10. Agreed! Oh how I remember the desperate squandering of cash in March as we bought loads of new office furniture (we didn't need) from the mandatory office supplies catalogue (not the best or cheapest supplier either) and which fell apart within minutes of delivery. But nothing must get in the way of getting rid of the underspend before the next financial year!
    The ideal was to spend 100% of the budget, plus a little bit more. In year, you could then apply to spend a bit of contingency funding, then argue for a budget increase on the strength of the overspend.
  11. Sympathetic_Reaction

    Sympathetic_Reaction LE Book Reviewer

    That's the way to do it...we had similar where we were contracted in Feburary to complete a 6 to 9 month project before end of March that year, we would hash together a report in a month, get paid for it out of this years budget then have the report rejected in April and be told to re-submit. At which point we would spend the 6 to 9 months planned on it, with the cash in the bank and re-submit in November....

    At least that way the money wasn't 'wasted' it was just paid up front which made both the MODs budget look good (as they spent to the penny) and ours as we got a funds boost too late to put into last years accounts so we started the next year with a profit before we started.

    The wonderful world of civil expenditure.

  12. The accountability is an interesting question - where does the buck stop in an organisation as vast as Defence? Part of the problem is that we have to account for constantly changing central government spending plans which change from year to year. Despite best efforts, no one ever knows what the final settlement will be - hence the need to adjust.

    At a departmental level, confusion is caused because we are having to balance an unaffordable (in absolute terms) programme of procurement / deployments and commitments. Put simply, Defence does not have sufficient resources to buy, operate and support everything it needs to do with the current resource levels. This leads to the initial round of changes - to try and make the budget fit. Once the budget does fit, you can be sure that it won't fit anymore as changes to doctrine, enhancement options or just plain old cost increases will then change plans again, and off we go trying to find more savings.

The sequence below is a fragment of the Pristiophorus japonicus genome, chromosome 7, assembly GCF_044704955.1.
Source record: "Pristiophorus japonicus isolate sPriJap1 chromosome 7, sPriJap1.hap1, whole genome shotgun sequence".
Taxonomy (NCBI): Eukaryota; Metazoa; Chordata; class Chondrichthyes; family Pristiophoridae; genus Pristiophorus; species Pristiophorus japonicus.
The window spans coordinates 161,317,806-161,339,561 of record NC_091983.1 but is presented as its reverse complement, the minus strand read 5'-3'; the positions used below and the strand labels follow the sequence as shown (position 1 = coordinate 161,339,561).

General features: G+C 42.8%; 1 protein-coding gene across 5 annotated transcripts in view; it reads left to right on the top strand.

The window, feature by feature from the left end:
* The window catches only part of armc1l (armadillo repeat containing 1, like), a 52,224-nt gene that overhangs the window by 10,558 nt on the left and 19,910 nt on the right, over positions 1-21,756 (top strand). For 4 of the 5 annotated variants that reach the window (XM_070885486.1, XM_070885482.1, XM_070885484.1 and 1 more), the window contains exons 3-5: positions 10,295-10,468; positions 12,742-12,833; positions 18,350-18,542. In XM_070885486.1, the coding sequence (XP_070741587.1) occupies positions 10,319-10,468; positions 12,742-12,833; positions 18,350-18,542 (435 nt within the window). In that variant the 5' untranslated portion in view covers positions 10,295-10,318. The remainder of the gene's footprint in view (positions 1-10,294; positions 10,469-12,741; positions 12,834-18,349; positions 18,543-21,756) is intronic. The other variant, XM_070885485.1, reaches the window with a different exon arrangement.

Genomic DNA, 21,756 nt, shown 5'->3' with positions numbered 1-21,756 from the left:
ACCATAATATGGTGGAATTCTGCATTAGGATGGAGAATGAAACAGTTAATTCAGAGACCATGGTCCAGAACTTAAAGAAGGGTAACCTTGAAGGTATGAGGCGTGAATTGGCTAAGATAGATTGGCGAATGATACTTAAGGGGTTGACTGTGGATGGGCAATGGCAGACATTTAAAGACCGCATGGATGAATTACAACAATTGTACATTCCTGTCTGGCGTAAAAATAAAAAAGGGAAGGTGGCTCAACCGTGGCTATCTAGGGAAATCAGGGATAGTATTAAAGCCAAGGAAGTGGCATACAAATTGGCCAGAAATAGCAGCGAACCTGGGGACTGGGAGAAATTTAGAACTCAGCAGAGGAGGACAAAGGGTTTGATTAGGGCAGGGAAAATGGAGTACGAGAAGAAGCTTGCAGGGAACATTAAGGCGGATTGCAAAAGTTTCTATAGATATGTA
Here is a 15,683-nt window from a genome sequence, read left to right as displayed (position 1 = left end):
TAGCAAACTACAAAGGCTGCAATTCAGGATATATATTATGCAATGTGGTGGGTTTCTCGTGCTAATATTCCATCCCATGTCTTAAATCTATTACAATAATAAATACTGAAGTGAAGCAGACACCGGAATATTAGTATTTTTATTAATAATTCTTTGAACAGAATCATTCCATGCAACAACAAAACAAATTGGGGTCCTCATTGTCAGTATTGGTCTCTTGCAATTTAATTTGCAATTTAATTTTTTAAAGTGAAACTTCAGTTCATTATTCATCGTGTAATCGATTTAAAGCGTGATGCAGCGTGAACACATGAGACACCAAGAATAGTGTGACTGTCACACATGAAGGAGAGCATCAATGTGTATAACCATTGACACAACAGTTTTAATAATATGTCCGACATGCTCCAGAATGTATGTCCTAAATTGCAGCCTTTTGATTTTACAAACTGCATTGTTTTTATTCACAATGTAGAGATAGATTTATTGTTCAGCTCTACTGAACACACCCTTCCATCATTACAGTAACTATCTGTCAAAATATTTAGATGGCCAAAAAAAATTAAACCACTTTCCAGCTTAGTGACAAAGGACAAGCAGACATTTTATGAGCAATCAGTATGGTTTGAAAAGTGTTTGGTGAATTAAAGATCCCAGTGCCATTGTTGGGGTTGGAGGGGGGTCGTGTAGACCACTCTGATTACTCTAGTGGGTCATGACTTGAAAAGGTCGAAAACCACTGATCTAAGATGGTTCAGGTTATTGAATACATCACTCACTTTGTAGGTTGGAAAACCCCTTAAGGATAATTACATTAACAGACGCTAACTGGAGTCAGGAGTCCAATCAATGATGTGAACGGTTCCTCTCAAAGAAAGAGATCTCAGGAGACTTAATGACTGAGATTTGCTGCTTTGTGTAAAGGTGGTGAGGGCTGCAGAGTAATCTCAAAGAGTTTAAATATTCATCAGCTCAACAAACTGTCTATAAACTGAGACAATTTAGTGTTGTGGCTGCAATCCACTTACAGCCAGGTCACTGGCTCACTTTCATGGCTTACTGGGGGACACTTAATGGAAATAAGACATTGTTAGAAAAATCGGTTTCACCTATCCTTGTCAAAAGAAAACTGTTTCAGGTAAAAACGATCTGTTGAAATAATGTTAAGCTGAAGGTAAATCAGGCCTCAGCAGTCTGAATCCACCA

The reason why cost growth occurs is two-fold - firstly inflation, and secondly inflation of military requirments. For instance, the average project takes many years to occur, and will go through multiple planning rounds to get to the point where it is in service. During this time, the specifications may change dozens of times, as military planners seek to reduce costs in one area, to fund enhancements in another. They may seek to delay (sorry, reprofile) the delivery date to reduce in year costs, or to address the wider challenge in resourcing (for instance projects may be delayed, knowing that it will cost money in the long term, as the shorter term savings would enable other projects to continue and not be cancelled). Additionally, the kit we're getting in on operations is in many cases a significant capability enhancement, so desk officers may want to change the final piece of kit to reflect this, even though it costs more money to do so. Its a dilemma we'll increasingly see - do we buy lots of kit at X specification, even though its been superceded by a UOR, of which we can only afford Y platforms (where Y is less than X!) and keep our capability at the cutting edge of military technology. Once you add in wildcards, like safety enhancements
    replacement of kit worn out on ops earlier than planned, legal modifications etc, and you quickly see how we are in a constant firefighting mode.

    This is why everyone is always making savings, as at the centre, the financiers are trying to keep the organisation in a position where it isn't totally insolvent, and trying to ensure that an organisation which encompasses nearly half a million people, 2000 bases and operates from the bottom of the sea to the depths of space, via all 7 continents can just about remain financially stable.

    Theres a reason most male finance people are bald :)
  13. Yes, and it's most definitely nothing to do with high testosterone levels :)